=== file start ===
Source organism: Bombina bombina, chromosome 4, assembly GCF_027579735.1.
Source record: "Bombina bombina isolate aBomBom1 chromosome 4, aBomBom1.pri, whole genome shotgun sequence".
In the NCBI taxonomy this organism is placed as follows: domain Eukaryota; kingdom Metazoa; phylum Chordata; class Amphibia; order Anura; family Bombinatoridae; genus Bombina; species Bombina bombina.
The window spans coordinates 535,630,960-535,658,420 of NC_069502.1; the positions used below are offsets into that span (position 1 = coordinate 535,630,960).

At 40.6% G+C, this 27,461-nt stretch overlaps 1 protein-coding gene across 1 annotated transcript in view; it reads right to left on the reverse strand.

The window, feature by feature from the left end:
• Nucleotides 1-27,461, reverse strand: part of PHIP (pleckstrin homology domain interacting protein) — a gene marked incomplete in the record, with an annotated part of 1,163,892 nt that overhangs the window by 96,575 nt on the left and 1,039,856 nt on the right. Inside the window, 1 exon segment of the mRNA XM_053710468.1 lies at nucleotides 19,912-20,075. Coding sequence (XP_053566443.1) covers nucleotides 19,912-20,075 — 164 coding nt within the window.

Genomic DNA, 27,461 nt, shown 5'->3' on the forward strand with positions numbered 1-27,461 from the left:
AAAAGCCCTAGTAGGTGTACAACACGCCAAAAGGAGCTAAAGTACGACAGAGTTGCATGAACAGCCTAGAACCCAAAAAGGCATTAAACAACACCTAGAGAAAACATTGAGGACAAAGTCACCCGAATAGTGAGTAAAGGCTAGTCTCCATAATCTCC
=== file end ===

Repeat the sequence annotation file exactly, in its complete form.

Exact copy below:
Source organism: Bombina bombina, chromosome 4, assembly GCF_027579735.1.
Source record: "Bombina bombina isolate aBomBom1 chromosome 4, aBomBom1.pri, whole genome shotgun sequence".
In the NCBI taxonomy this organism is placed as follows: domain Eukaryota; kingdom Metazoa; phylum Chordata; class Amphibia; order Anura; family Bombinatoridae; genus Bombina; species Bombina bombina.
The window spans coordinates 535,630,960-535,658,420 of NC_069502.1; the positions used below are offsets into that span (position 1 = coordinate 535,630,960).

At 40.6% G+C, this 27,461-nt stretch overlaps 1 protein-coding gene across 1 annotated transcript in view; it reads right to left on the reverse strand.

The window, feature by feature from the left end:
• Nucleotides 1-27,461, reverse strand: part of PHIP (pleckstrin homology domain interacting protein) — a gene marked incomplete in the record, with an annotated part of 1,163,892 nt that overhangs the window by 96,575 nt on the left and 1,039,856 nt on the right. Inside the window, 1 exon segment of the mRNA XM_053710468.1 lies at nucleotides 19,912-20,075. Coding sequence (XP_053566443.1) covers nucleotides 19,912-20,075 — 164 coding nt within the window.

Genomic DNA, 27,461 nt, shown 5'->3' on the forward strand with positions numbered 1-27,461 from the left:
AAAAGCCCTAGTAGGTGTACAACACGCCAAAAGGAGCTAAAGTACGACAGAGTTGCATGAACAGCCTAGAACCCAAAAAGGCATTAAACAACACCTAGAGAAAACATTGAGGACAAAGTCACCCGAATAGTGAGTAAAGGCTAGTCTCCATAATCTCC